Guide 2 Identity Theft - How To Protect Yourself

   
Guide 2 Identity Theft

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Basic Information
 What is Identity Theft
 How It Happens
 Types of Identity Theft
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Commercial Identity Theft
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Guide 2 Identity Theft   >   Commercial

Commercial Identity Theft


Just like individuals, businesses are at risk from identity theft. However, in the case of businesses, the potential losses can be much larger, so this can make them a particularly attractive target to criminals.

The identity thief and the confidence trickster have many similarities. It is very easy for a confidence trickster to say: "I work for XYZ Corporation, just charge it to our account". Every businesses wants to make sales, and in the rush to respond to what appears to be a legitimate customer, it can be tempting for businesses to simply accept these instructions, especially if the person appears to be credible and to know all the usual procedures.

If the thief that is equipped with a little inside information, like an order number or order form in the correct format, a business card, or some more official-looking identity document, and if there is nothing inherently unusual or suspicious about the transaction, the chances are high that the thief will simply be believed. Sales and customer service people keen for business are much less likely to turn down what seems to be a credible deal than would a suspicious accountant from the back room.

Smaller transactions are especially susceptible: a taxi fare, a routine stationery purchase. As these types of purchases are not usually closely scrutinized, they are also much less likely to be detected by a larger company through their internal auditing processes. Some identity thieves are much more ambitious: orders for goods, or sales of services (such as advertising that will never be published), are particularly fertile areas for identity thieves.

Nowadays, we tend to think the world has become too sophisticated for a confidence trickster to get away with scams like the legendary "sale of the Brooklyn Bridge". However, the longevity and huge ongoing scale of the famous Nigerian letter or email (requesting an advance money transfer) scam tells us that people and businesses today are as gullible and greedy as ever. A recent BBC report estimated this scam costs the British economy 150 million pounds each year, and that is the cost to just one of the many countries affected by this quarter century old scam.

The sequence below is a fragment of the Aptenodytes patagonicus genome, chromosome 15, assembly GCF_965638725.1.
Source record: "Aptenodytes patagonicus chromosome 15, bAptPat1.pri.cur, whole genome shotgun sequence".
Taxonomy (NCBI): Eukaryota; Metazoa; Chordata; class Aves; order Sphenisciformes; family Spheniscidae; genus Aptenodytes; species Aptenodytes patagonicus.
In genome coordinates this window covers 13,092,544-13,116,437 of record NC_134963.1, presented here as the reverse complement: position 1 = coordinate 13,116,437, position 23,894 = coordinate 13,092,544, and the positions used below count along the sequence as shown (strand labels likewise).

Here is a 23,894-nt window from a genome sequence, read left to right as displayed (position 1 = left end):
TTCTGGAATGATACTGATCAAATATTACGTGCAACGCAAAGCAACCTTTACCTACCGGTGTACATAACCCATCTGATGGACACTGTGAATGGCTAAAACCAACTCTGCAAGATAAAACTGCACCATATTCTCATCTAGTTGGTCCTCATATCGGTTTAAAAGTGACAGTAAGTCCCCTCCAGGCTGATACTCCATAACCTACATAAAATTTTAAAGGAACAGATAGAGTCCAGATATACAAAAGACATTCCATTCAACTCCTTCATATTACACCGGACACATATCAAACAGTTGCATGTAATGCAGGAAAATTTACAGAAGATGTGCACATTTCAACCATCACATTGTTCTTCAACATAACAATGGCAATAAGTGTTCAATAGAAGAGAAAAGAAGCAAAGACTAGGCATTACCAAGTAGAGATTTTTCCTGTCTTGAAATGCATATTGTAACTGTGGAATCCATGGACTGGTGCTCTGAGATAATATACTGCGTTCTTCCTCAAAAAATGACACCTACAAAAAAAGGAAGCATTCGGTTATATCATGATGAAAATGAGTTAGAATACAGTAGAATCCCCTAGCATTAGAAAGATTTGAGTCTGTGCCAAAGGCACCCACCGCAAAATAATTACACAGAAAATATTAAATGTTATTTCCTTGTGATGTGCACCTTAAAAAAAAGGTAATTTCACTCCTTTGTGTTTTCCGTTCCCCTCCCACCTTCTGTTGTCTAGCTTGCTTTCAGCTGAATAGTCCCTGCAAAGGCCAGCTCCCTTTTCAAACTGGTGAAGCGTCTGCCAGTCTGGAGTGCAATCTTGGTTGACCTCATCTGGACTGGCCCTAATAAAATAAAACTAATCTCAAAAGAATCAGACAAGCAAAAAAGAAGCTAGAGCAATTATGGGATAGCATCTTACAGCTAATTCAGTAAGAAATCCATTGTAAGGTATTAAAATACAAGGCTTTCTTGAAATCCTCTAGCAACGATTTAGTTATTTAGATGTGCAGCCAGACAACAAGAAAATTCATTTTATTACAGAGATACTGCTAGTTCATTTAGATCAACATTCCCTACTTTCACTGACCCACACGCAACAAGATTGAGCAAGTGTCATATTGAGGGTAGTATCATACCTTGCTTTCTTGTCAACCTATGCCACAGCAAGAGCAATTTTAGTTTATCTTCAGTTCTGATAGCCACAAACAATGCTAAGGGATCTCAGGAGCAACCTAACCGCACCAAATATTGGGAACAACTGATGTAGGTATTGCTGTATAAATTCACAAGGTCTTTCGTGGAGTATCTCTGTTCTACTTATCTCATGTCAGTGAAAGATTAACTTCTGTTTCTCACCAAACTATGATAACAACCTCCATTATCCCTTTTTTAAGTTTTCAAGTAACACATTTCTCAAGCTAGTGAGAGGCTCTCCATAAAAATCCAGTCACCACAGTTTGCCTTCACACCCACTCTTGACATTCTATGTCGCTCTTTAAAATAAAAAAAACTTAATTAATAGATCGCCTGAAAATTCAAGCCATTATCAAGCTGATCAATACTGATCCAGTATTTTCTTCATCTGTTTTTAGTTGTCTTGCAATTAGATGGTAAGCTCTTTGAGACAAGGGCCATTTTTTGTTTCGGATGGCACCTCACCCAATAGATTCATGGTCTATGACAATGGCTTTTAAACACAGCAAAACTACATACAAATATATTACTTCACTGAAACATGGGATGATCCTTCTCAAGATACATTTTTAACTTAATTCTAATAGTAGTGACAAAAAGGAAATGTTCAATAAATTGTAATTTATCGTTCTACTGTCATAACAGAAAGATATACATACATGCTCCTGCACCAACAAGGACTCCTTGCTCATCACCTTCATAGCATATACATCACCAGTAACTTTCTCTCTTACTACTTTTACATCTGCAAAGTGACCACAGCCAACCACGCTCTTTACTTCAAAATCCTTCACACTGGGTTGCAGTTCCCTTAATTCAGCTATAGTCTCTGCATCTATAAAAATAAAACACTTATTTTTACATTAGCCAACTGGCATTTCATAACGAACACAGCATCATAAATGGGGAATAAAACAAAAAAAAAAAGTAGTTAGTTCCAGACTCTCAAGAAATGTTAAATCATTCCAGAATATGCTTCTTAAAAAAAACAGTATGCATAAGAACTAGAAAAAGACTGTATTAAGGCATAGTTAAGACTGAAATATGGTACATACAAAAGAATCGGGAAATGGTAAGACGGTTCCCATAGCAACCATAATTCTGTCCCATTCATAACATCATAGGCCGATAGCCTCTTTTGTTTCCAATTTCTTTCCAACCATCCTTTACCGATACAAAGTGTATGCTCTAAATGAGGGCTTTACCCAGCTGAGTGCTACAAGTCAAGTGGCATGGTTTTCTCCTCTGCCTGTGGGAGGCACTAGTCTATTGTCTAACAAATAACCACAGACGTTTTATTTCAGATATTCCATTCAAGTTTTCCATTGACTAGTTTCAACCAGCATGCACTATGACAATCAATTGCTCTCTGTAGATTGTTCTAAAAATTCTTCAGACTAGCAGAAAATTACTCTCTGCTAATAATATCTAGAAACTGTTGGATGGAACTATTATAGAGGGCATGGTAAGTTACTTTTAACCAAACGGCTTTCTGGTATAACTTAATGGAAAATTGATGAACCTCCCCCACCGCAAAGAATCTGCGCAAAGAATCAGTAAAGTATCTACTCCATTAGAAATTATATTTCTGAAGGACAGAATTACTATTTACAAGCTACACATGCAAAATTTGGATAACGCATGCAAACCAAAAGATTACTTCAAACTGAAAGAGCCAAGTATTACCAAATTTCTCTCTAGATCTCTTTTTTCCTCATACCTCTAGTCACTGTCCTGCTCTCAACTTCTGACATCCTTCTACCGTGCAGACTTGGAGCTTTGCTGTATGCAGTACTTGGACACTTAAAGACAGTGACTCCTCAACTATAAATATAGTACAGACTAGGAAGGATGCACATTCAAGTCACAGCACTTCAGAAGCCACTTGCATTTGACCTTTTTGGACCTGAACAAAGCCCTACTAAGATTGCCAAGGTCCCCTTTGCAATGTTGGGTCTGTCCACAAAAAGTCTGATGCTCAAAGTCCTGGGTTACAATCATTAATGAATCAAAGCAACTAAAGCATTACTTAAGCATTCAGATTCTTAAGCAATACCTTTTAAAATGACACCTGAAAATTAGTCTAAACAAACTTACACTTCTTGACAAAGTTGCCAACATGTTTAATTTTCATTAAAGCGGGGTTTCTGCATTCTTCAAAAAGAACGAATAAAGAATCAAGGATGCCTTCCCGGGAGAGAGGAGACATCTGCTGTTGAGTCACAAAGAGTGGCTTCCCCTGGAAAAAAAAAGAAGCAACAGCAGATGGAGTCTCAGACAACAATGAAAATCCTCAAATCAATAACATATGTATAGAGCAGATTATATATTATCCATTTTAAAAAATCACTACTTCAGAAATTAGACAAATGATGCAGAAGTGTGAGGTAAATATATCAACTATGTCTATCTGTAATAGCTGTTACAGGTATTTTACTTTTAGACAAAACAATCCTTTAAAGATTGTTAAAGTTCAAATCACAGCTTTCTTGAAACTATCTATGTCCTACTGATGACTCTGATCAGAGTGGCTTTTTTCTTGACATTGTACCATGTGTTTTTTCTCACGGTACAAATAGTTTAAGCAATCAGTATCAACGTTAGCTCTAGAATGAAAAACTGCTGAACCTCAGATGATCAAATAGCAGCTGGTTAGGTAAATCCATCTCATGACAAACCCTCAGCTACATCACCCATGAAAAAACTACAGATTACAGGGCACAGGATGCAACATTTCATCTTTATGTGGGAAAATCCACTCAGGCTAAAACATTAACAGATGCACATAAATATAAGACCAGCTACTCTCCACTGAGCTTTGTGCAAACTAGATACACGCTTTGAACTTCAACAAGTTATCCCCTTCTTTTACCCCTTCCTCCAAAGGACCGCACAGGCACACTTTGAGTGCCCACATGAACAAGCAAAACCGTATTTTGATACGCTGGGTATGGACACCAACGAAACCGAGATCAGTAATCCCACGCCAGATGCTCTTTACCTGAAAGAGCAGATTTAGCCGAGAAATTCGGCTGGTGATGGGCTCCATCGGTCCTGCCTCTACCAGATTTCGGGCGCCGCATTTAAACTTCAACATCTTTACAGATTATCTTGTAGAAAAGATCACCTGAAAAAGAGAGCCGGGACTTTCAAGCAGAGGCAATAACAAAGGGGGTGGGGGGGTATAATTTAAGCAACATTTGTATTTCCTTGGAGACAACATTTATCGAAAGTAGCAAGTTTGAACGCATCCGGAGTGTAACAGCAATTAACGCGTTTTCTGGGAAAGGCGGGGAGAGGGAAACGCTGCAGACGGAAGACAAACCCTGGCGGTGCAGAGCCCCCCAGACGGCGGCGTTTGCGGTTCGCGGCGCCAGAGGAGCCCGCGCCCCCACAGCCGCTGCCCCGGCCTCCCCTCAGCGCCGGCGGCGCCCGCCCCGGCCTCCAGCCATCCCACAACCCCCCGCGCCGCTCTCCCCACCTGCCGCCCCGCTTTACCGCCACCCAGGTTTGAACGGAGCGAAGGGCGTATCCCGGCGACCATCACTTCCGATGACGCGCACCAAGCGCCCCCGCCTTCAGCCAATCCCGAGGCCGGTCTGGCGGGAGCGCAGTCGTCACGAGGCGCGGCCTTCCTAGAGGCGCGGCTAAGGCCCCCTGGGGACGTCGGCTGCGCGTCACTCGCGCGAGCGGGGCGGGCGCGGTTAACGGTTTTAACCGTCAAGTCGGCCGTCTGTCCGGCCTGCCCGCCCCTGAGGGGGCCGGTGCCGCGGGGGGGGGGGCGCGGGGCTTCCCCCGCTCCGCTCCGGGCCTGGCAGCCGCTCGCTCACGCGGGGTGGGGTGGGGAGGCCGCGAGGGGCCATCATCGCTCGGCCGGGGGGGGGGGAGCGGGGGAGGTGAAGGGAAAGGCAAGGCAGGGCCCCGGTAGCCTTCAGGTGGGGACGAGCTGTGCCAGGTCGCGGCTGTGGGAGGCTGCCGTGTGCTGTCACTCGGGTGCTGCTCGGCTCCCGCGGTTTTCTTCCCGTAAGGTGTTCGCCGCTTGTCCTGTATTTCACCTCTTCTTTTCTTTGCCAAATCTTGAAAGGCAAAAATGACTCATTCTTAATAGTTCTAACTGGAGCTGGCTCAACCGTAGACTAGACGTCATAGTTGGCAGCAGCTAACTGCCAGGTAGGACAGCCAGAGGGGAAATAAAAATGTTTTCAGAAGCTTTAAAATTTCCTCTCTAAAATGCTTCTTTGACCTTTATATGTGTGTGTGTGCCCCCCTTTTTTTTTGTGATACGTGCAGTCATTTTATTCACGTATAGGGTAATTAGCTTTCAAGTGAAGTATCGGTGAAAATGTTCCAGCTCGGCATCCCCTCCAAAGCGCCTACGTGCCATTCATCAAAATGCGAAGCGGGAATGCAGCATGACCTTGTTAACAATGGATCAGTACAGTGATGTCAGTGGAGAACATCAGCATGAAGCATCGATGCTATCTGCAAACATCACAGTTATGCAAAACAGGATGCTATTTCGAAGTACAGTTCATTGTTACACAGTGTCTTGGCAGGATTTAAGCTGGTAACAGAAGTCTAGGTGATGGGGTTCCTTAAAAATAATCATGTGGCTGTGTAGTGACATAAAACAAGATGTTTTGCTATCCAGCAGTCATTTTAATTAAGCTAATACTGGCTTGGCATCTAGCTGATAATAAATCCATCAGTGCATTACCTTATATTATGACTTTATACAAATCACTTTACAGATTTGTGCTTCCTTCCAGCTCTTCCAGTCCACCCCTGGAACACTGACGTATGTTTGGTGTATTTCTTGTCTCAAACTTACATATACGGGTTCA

The best defense against commercial identity theft is to have routine verification and documentation procedures in place:
  • All transactions should be reviewed, but the larger the transaction size, the more important these procedures become

  • Having a supervisor approve transactions over a certain amount, creates an additional opportunity to detect identity theft

  • Credit authorization procedures should require at least some investigation before the transaction is completed

  • Implementing procedures to verify unusual delivery instructions will make identity theft more difficult

  • Many companies refuse to pay an invoice that does not have a matching company order number

  • One of the best defenses is simply good customer service: if staff know a customer well it will soon become clear if an impersonator is not part of the customer's usual team or is not doing business in the customer's usual way.

  • If necessary, more sophisticated transaction approval procedures can be used to assess risks according to past experience, and flag potential problems for closer attention
Of course, what businesses do not want to do, is put so many procedures in place that it deters legitimate customers from ordering. Finding the right balance between growing their sales and fraud prevention is an ongoing challenge for companies, but it is nevertheless one that they must face.

The use of information systems for fast data access and communication improve the odds of early detection and prevention of commercial identity theft. Information systems can also help streamline and facilitate the security procedures needed to prevent fraud.

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